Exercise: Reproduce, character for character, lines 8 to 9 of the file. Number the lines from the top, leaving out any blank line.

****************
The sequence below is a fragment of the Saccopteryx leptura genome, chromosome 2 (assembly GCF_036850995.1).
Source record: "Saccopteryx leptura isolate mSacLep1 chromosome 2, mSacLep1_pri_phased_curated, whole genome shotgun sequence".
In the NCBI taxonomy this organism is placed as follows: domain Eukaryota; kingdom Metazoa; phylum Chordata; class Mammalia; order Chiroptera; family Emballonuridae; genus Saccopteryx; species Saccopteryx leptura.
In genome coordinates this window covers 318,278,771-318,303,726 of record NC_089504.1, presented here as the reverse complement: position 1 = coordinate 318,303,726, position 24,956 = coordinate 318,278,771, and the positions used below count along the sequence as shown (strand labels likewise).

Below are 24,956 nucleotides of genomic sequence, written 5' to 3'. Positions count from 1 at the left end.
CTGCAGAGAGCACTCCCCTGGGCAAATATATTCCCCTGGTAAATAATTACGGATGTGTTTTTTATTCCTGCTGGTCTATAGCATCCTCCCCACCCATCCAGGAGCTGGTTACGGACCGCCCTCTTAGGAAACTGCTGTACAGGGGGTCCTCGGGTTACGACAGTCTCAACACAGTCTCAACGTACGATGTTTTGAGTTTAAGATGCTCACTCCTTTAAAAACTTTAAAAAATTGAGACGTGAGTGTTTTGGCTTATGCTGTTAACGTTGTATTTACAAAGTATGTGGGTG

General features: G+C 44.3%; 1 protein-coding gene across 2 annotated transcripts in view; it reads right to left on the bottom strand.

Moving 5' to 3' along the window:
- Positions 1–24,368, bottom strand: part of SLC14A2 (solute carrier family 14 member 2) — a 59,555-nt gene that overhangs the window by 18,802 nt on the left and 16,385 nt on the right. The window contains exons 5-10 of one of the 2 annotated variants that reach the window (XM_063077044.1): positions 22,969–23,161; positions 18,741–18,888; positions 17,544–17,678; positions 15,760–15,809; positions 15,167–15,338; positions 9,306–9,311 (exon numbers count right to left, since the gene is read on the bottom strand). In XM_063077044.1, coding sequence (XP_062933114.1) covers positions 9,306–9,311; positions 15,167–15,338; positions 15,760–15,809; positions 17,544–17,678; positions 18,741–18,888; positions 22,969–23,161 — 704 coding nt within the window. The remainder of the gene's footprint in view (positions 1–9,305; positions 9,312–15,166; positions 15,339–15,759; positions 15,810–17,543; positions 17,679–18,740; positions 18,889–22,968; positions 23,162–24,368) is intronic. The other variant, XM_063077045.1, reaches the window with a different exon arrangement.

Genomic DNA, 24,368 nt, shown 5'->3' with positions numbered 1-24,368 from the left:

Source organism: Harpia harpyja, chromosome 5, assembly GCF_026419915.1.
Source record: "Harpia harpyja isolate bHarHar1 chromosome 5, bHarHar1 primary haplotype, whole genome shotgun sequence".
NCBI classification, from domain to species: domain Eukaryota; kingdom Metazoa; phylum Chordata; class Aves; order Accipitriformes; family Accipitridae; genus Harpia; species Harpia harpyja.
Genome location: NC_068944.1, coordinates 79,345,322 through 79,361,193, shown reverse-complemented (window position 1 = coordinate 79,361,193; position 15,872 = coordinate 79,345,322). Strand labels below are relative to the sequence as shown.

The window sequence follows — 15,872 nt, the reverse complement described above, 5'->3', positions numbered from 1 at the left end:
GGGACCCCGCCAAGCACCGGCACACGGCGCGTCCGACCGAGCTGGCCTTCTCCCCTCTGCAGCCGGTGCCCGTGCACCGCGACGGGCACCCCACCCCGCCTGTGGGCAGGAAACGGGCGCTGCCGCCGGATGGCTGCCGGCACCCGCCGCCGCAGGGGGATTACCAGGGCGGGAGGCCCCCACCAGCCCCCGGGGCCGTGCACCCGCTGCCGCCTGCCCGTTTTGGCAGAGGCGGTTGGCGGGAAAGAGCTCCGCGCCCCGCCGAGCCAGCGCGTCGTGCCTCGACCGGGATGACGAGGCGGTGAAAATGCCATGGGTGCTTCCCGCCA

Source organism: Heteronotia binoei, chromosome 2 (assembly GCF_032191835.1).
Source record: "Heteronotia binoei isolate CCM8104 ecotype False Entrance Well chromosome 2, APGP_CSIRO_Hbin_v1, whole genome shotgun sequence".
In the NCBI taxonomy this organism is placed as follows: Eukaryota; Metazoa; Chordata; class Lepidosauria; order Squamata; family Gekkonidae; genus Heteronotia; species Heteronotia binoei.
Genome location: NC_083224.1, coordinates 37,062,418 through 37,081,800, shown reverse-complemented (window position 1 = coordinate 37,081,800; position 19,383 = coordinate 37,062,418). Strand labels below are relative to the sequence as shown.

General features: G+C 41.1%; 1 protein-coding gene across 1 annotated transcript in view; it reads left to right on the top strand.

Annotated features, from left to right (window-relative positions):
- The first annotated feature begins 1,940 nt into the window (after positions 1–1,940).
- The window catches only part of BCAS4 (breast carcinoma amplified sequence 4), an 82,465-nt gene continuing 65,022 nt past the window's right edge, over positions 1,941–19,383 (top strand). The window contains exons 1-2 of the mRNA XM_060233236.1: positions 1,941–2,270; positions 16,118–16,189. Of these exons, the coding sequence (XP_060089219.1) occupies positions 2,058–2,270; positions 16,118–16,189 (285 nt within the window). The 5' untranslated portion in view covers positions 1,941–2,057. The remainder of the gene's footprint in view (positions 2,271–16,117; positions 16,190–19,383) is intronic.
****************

Moving 5' to 3' along the window:
- Positions 1–24,368, bottom strand: part of SLC14A2 (solute carrier family 14 member 2) — a 59,555-nt gene that overhangs the window by 18,802 nt on the left and 16,385 nt on the right. The window contains exons 5-10 of one of the 2 annotated variants that reach the window (XM_063077044.1): positions 22,969–23,161; positions 18,741–18,888; positions 17,544–17,678; positions 15,760–15,809; positions 15,167–15,338; positions 9,306–9,311 (exon numbers count right to left, since the gene is read on the bottom strand). In XM_063077044.1, coding sequence (XP_062933114.1) covers positions 9,306–9,311; positions 15,167–15,338; positions 15,760–15,809; positions 17,544–17,678; positions 18,741–18,888; positions 22,969–23,161 — 704 coding nt within the window. The remainder of the gene's footprint in view (positions 1–9,305; positions 9,312–15,166; positions 15,339–15,759; positions 15,810–17,543; positions 17,679–18,740; positions 18,889–22,968; positions 23,162–24,368) is intronic. The other variant, XM_063077045.1, reaches the window with a different exon arrangement.